In his final conference speech before the general election, Labour party leader Ed Miliband unveiled his vision for building a "world-class" country without resorting to "big spending".
The Labour leader also put the NHS at the heart of his general election pitch, promising to boost funding by squeezing mansion owners, tax dodgers and tobacco firms. Mr Miliband set out a bold 10-year plan for creating a "world-class" country that functioned for ordinary working people.
Stressing the party's commitment to fiscal discipline, Mr Miliband insisted he would not borrow a penny more than the coalition to deliver fundamental change. He made clear that funds would be raised in other ways and where the Tories stood for "wealth and privilege", Labour would prioritise "hard work and fair pay".
But he was mocked by political opponents after failing to deliver the parts of his intended speech – given from notes without a prompter – about addressing the deficit and immigration.
Under the proposals set out by the Opposition leader, £2.5bn a year will be poured into a Time To Care fund to tackle shortages that have left wards, surgeries and care homes dangerously understaffed.
Its first priority will be the recruitment of 20,000 nurses, 8,000 GPs, 3,000 midwives and 5,000 care workers, as part of a wider shift to a more integrated health and care system proposed by the party. The money will come from a new annual "mansion tax" on £2 million-plus homes, a US-style levy on cigarette manufacturers and a promise to find ways to close tax loopholes that the party says cost the Treasury £1.1bn.
"We won't borrow a penny to do it," Mr Miliband told the gathering in Manchester, where shadow chancellor Ed Balls had already warned activists that austerity would continue under Labour – including a fresh squeeze on child benefit. "And we won't do it by raising taxes on everyday working people."
Instead, those paying for the improvement would be tax-dodging hedge funds, tobacco giants "who make soaring profit on the back of ill-health" and those wealthy enough to own large homes, he said. "The NHS is sliding backwards under this Government. They are privatising and fragmenting it. Just think what it would look like after five more years."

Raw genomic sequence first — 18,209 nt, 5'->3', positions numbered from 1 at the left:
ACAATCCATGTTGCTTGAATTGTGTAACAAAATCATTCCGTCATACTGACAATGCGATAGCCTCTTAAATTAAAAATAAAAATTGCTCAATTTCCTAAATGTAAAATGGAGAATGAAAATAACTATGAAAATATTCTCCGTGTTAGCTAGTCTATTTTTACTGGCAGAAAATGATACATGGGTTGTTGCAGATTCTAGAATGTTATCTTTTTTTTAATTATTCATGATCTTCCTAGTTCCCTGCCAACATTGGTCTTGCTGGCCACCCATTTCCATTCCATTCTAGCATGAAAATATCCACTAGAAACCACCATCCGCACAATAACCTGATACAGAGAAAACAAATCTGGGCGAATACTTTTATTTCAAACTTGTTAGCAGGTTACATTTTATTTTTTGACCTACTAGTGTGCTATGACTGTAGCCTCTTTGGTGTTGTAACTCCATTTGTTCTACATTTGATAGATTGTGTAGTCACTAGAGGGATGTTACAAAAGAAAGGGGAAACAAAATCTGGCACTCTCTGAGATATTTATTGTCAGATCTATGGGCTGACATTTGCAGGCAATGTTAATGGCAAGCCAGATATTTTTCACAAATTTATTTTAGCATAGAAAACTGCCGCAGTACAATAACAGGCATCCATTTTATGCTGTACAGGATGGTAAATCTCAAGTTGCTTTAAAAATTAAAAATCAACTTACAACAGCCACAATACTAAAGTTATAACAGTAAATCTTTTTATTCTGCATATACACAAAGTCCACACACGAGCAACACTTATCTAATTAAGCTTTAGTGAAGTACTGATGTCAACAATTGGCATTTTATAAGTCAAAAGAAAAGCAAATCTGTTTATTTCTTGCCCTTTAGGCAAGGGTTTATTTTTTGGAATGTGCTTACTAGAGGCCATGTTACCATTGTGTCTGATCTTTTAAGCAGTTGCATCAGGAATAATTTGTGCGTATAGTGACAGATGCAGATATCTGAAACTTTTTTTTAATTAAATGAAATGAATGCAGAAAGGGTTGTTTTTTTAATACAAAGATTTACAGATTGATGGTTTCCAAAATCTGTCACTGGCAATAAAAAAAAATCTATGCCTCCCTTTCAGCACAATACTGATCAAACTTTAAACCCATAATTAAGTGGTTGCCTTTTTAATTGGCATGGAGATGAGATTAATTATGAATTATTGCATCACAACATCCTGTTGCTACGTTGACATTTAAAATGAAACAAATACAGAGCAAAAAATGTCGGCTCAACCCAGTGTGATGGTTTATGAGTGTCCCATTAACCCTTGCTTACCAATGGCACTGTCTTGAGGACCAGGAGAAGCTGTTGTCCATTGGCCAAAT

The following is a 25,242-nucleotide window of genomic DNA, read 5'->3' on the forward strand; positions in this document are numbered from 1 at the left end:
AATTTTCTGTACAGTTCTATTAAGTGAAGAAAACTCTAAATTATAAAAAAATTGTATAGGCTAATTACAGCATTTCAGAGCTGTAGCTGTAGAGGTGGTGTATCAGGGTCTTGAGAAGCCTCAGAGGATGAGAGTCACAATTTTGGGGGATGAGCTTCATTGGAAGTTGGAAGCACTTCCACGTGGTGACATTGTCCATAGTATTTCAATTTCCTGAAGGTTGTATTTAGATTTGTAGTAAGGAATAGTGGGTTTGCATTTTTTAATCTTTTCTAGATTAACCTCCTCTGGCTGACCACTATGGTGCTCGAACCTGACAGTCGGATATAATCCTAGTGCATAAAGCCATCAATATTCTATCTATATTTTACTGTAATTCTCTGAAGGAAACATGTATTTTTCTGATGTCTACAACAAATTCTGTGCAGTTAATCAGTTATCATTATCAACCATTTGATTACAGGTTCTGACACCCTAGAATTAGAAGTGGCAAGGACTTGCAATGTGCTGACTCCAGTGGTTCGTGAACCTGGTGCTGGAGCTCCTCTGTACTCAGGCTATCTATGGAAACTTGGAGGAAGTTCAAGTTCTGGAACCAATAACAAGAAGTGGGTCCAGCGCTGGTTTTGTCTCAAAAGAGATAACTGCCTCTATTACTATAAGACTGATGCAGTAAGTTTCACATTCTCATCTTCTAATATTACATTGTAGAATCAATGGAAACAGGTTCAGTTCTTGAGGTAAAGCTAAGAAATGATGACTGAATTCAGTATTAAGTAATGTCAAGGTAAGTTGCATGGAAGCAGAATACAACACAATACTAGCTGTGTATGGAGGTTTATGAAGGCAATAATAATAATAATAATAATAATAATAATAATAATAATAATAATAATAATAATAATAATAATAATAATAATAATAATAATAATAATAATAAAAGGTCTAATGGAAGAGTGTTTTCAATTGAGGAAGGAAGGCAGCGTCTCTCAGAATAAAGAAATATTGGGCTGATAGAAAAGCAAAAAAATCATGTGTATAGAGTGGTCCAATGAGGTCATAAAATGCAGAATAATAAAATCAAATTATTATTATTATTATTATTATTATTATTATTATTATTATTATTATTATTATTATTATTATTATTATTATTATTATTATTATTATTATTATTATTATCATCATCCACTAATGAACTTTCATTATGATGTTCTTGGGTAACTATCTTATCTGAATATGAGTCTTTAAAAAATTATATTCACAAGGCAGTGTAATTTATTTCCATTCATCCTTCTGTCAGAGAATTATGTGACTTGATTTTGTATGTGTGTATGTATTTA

Mr Miliband stressed the party's commitment to fiscal discipline, insisting a "world-class" country can be achieved without "big spending".
But he laid out a series of goals the party would aim to achieve by the end of a second term.
Doubling the number of first-time buyers to 400,000 a year, boosting apprenticeship take-up until it matches the number going to university, halving the number of low-paid workers and creating a million new "green" technology jobs were all part of his "national mission".
"Can anyone build a better future for the working people of Britain? That is the general election question," he said. "Our task is to restore people's faith in the future."
He hailed his conference-opening pledge to raise the minimum wage to £8 an hour by 2020 as the best way of "rewarding the talents of all".
In a series of barbed attacks on his political rivals, Mr Miliband said David Cameron's Conservatives were "the best example of the 'you're on your own', 'rig the system for the powerful' insecure throwback dogma".
He painted the Prime Minister as a champion of millionaires who was more interested in playing Angry Birds on his iPad and taking on Russian oligarchs at tennis than representing ordinary people.
The Tory leader was "unfit" to be prime minister because he was "pandering" to Ukip and risking the integrity of the UK.
He may be narrowly ahead of Prime Minister David Cameron in the opinion polls, but Ed Miliband still faces a tough task to win May's election.
A YouGov poll released yesterday put support for Labour at 35% against 33% for the Tories. More worryingly for Mr Miliband, 63% of respondents said they didn't think he would be up to the job of being prime minister.
Experts say Labour, which was in power from 1997-2010, should be much further ahead in opinion polls at this stage in the electoral cycle than it is.